Going further, Reilly then ran a “regression model” factoring in other variables: “population, population density, median income, median age, diversity (measured as the percentage of minorities in a population), and the state’s Covid-19 response strategy (0 = lockdown, 1 = social distancing),” as the professor related.
“The question the model set out to ask was whether lockdown states experience fewer Covid-19 cases and deaths than social-distancing states, adjusted for all of the above variables,” Reilly continued.
“The answer? No.”
The only significant variable was population, with large, densely populated places being “more likely to struggle with Covid-19, no matter what response strategy they adopt,” Reilly points out (emphasis added).
Reilly found the same result when examining lockdowns’ effectiveness in Europe and Asia. Sweden, for example — which has been widely criticized for not locking down its population (tweet below showing “business as usual” in the nation) — “ranks 23rd in terms of cases per million and 10th in terms of deaths per million … in Europe as a whole,” writes the professor.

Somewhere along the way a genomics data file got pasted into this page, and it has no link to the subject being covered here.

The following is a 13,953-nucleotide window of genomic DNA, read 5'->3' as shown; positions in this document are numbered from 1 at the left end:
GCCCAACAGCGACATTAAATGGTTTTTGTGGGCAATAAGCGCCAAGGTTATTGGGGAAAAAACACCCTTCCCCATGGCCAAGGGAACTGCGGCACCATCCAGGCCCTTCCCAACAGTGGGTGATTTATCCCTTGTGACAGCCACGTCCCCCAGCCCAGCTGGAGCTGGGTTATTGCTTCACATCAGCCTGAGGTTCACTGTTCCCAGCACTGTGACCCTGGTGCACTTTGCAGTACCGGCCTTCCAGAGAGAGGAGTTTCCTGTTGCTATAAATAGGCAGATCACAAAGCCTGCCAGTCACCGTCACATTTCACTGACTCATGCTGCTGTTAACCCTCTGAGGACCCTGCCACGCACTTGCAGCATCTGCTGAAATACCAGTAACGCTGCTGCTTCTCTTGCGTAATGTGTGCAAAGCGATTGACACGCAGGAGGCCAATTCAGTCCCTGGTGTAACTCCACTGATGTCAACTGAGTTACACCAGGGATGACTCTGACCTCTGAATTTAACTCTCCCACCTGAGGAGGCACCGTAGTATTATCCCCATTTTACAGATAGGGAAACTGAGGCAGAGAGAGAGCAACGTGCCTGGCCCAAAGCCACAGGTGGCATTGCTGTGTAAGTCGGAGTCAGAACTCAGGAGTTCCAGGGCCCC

Meanwhile, in the bloody charnel house that is Sweden… https://twitter.com/aginnt/status/1253127683111890946 …Aaron Ginn@aginnt
Looks like a nice evening in Malmo, Sweden.
Social distancing is important, and crazy loose talk should be avoided…but it’s worth remembering HOW wrong the COVID models were (due to decreased lethality, etc.). This, from @theblogmire, is an exact mapping of Sweden’s actual death rate onto Imp-College’s predictions.